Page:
Contrary to the previous case, it was the union in the instant matter who failed to respond to appellee's request to process his grievance until a second request was made some 40 days later, well after the expiration of the 12-day period specified in the collective bargaining agreement. Appellee's final letter also received no reply even though, as the letter stressed, appellee was suffering extreme hardship from his prolonged unemployment. The Local's silence was matched by their inaction. No evidence even remotely indicated that the union's failure to process the grievance was based on an investigation and evaluation of the merits. See, e. g., Ruzicka v. General Motors Corp., 523 F.2d 306, 310 (6th Cir. 1975). Although the Local was not obligated to accept appellee's conditions that were contrary to the collective bargaining agreement, on a number of occasions appellee addressed unconditional requests to process his grievance and received no response. Thus, the district court could properly find that the union breached its duty of fair representation by "arbitrarily ignor(ing) a meritorious grievance", Vaca v. Sipes, supra, 386 U.S. at 191, 87 S.Ct. 903.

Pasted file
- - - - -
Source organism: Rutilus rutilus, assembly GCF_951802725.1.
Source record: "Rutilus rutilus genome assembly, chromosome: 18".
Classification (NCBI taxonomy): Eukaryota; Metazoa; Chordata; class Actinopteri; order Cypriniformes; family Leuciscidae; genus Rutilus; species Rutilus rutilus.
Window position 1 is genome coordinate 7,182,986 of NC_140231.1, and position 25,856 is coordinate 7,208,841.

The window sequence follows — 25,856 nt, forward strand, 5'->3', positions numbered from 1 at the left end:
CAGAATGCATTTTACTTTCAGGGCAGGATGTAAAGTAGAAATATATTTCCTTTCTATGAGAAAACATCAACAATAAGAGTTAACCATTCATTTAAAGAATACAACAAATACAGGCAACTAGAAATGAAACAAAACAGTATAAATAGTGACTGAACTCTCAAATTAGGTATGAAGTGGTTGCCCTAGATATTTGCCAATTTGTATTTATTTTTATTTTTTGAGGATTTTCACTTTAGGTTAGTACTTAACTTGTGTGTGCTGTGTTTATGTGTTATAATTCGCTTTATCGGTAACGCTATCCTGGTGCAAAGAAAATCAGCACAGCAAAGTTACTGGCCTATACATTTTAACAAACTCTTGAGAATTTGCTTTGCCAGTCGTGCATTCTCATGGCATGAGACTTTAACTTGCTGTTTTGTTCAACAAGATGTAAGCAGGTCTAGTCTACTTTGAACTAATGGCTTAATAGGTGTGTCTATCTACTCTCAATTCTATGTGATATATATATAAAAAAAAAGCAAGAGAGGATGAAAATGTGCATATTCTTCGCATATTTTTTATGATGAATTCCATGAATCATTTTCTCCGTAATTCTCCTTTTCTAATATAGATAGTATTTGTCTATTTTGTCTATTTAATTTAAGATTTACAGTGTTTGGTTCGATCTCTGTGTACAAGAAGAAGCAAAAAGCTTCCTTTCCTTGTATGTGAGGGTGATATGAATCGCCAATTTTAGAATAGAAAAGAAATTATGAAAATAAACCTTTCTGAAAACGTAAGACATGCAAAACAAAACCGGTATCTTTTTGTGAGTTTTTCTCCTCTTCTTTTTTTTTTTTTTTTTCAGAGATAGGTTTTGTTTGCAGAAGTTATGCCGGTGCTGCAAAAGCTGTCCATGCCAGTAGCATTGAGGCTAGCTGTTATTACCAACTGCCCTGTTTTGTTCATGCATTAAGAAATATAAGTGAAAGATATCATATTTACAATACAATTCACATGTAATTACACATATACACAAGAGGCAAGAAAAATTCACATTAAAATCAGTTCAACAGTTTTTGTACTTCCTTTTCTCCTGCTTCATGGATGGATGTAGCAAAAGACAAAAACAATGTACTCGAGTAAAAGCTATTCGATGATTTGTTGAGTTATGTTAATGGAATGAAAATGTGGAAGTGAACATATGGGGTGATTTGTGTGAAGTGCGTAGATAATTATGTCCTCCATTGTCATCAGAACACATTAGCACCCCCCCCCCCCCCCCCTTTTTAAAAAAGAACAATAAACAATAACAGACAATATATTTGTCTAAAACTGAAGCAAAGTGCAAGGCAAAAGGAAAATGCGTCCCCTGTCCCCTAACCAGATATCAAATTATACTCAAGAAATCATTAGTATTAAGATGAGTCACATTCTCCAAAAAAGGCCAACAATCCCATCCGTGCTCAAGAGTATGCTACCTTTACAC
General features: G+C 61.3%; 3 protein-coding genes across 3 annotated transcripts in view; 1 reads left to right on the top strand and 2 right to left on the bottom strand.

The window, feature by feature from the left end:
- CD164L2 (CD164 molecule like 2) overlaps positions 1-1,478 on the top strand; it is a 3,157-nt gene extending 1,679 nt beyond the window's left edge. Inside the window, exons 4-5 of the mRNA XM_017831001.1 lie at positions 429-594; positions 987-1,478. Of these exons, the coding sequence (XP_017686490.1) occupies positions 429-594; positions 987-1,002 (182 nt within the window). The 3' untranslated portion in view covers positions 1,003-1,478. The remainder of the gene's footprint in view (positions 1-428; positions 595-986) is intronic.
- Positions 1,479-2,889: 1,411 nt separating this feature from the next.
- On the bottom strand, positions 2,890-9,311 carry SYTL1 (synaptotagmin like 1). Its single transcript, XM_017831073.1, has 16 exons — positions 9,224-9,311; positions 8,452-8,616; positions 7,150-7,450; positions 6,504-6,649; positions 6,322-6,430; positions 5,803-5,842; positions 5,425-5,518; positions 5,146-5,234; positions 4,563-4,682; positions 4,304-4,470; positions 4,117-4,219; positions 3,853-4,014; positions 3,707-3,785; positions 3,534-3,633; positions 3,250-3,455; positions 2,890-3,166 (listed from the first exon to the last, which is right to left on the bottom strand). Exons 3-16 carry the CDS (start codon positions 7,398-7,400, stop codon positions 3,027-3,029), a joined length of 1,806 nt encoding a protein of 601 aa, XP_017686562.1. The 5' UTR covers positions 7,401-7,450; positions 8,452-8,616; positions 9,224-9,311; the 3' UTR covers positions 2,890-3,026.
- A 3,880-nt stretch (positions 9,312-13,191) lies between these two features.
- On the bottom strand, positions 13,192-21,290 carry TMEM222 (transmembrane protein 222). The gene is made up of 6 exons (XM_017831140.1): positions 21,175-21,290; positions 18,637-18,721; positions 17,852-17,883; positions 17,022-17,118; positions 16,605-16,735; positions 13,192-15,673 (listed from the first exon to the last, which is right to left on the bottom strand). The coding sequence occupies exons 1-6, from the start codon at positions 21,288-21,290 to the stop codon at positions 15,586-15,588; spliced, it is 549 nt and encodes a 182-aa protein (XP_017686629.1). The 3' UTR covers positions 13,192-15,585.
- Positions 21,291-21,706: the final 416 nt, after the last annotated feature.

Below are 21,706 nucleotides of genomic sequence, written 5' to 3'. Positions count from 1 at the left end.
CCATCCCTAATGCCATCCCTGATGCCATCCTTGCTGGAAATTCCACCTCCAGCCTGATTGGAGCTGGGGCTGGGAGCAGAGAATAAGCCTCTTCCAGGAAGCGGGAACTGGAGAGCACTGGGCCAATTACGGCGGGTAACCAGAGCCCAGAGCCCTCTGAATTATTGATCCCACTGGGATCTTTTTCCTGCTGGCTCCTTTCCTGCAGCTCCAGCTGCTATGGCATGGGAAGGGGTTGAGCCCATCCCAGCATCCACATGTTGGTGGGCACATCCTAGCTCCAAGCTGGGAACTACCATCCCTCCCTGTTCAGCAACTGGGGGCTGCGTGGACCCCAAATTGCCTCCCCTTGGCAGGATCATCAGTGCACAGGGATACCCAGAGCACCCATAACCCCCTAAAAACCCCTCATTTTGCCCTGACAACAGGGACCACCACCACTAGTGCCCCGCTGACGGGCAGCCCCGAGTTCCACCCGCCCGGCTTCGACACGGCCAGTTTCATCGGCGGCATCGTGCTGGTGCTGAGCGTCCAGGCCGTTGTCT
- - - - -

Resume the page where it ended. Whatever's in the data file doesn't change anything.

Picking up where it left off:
For appellee's part, while not all his efforts were in a truly cooperative spirit, he did not sit idly by but instead persistently beseeched officials on the local and international level to process his grievance. Since appellee was not a union member, he was not bound by contract with the union to exhaust any formal internal union appeals before resorting to a judicial forum. Compare with Harrison v. Chrysler Corp., 558 F.2d 1273 (7th Cir. 1977); Ruzicka v. General Motors Corp., supra, 523 F.2d at 311-12; Retana v. Apartment, Motel, Hotel & Elevator Operators Union, Local 14, 453 F.2d 1018 (9th Cir. 1972); Brady v. Trans World Airlines, 401 F.2d 87, 104 (3d Cir. 1968), Cert. denied, 393 U.S. 1048, 89 S.Ct. 680, 21 L.Ed.2d 691 (1969) (all cases involved union members). Even if the strong federal policy favoring the dispute resolution mechanism provided in the bargaining agreement might require a non-union member to give the union a further opportunity to correct its breach and proceed with the grievance process, See Harrison v. Chrysler Corp., supra, 558 F.2d at 1278-79, appellee's six-month letter writing campaign provided the union with many adequate opportunities. See Ruzicka v. General Motors Corp., supra, 523 F.2d at 311-12; Peterson v. Rath Packing Co., 461 F.2d 312, 315-16 (8th Cir. 1972); Retana v. Apartment, Motel, Hotel and Elevator Operators Union, Local 14, supra, 453 F.2d at 1027-28. The union's initial silence and continuing inaction necessarily confirmed appellee's suspicion that the union would be less than vigorous in his defense. In contrast to the previous case involving a wage claim, as to the discharge grievance the Local shared a common interest with the employer to be rid of their most outspoken critic.